January 2: The gym is so crowded you need to stand in line for half an hour or more to use your cardio machine of choice, or heck, any cardio machine. January 5: You head to the grocery store and it is as if no fruits, vegetables, or protein supplements were ever stocked on their shelves. Fast forward to February 15: The gym has returned to the usual suspects and you can finally buy bananas again!
How many of us make resolutions for the new year? Resolutions often include statements such as lose weight, go to the gym more often/start going to the gym, find a partner/settle down with a partner, quit drinking, quit smoking, quit eating carbs/meat/sweets, etc. I think you get the idea. So, the better question is: How many of us KEEP our resolutions for the new year…for the whole year? I’m guessing the show of hands out there has gone down. Please don’t misunderstand, I am NOT against resolutions. In fact, I’m the opposite. As a mental health clinician, I help people make, re-establish (sometimes over and again), and power through with resolutions all year long. So, where’s the hang up? Often times we set unattainable goals for ourselves. This can occur on so many different levels. If I have never run a day in my life, but decide that I’m going to enter the Little Rock marathon in 2 weeks, I am in for a rough ride. If I’m a healthy size 10 female who decides to wear a size 2 in the next month, I’m just setting myself up for a healthy dose of self-criticism. If I decide I’m going to be a millionaire by Christmas, but I currently have no workable resume or skill set, what job do I plan to apply for to earn that? If I plan to marry the person of my dreams this summer, but I’m not even in a relationship, what do I do with that dress come June?! When we set ourselves up for failure either by not giving ourselves enough time to accomplish a goal, the means/tools to achieve a goal, or setting the bar too high, then we experience issues, such as stress, low self-esteem, poor body image, or irritable mood. So, 3 tips for setting yourself up for success and keeping those “resolutions”:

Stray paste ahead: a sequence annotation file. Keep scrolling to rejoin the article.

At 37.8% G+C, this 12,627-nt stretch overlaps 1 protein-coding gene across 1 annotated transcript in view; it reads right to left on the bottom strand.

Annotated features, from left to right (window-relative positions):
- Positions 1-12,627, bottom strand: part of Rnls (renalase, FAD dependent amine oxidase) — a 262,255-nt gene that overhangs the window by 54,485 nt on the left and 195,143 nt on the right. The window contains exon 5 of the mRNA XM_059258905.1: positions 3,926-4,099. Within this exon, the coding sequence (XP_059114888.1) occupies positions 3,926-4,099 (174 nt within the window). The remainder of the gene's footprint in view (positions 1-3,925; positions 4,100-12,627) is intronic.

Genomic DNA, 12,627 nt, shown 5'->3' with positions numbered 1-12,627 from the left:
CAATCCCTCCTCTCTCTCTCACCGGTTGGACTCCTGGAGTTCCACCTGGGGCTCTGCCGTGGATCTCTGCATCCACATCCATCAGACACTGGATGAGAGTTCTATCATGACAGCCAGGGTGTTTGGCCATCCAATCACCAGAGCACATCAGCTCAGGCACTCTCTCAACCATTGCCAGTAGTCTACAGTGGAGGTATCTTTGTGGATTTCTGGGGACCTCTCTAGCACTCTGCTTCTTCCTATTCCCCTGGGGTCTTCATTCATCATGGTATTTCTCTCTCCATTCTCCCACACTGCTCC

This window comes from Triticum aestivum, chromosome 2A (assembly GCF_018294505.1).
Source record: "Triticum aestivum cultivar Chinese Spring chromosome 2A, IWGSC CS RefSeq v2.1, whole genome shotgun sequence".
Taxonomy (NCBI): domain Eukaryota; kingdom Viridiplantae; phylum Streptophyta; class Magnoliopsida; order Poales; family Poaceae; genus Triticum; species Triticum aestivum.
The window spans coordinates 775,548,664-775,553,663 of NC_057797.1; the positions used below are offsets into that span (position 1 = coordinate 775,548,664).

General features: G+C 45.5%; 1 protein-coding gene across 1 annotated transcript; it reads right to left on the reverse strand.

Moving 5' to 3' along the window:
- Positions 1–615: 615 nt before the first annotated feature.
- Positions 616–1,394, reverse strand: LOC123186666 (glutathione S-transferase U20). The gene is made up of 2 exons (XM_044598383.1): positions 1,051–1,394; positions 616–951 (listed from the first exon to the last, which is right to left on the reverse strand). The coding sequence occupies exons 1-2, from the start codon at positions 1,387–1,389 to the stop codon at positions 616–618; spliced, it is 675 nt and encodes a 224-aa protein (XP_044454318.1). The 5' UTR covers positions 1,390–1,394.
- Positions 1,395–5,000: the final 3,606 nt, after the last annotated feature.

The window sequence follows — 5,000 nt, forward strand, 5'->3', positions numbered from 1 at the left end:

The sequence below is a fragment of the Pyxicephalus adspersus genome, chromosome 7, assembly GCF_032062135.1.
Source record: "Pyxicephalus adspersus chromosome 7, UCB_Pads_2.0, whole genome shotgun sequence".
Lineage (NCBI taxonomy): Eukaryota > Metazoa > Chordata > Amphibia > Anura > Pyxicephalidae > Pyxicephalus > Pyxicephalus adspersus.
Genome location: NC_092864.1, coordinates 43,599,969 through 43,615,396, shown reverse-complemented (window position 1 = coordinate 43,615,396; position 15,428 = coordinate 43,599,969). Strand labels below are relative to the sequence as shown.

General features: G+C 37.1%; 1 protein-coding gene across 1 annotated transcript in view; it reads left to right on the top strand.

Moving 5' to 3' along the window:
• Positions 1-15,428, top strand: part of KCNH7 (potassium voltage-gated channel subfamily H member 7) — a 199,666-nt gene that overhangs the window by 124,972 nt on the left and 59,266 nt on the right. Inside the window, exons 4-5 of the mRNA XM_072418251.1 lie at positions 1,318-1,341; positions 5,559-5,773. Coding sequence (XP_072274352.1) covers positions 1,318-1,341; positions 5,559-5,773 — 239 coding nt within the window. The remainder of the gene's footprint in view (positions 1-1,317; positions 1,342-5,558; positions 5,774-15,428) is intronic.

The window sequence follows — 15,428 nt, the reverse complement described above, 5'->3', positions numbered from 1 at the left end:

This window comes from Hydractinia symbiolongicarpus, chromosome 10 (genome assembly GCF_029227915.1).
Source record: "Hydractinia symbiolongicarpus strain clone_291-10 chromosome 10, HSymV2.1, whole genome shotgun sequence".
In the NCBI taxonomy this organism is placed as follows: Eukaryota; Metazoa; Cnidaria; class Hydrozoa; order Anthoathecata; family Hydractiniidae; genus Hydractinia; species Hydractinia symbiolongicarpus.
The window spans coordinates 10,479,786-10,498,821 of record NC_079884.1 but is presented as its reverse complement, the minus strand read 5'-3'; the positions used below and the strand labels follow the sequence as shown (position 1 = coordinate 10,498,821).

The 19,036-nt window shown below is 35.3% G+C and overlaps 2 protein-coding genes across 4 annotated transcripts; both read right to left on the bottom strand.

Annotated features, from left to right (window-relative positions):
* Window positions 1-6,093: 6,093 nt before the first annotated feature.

- Make sure you have the ability to achieve it– you aren’t SuperMan, so unless you own an airplane, don’t decide to fly.
- Give yourself enough time to achieve it–start training for the marathon 6 months out instead of 6 days out.
- Reward yourself for milestones–if you want to lose 25 lbs, reward yourself (dessert, half day at work, pedicure, glass of wine, movie) every 5 or 10 lbs til you reach your goal.
Make those resolutions. Set those goals. But be kind to yourself. Be realistic. Remember that you are human and not every day will be a win. Pick yourself up, dust yourself off, and give it another go tomorrow. I’m rooting for you. And, if you need someone to listen to, set goals with, or process through a plan, I’d love to listen.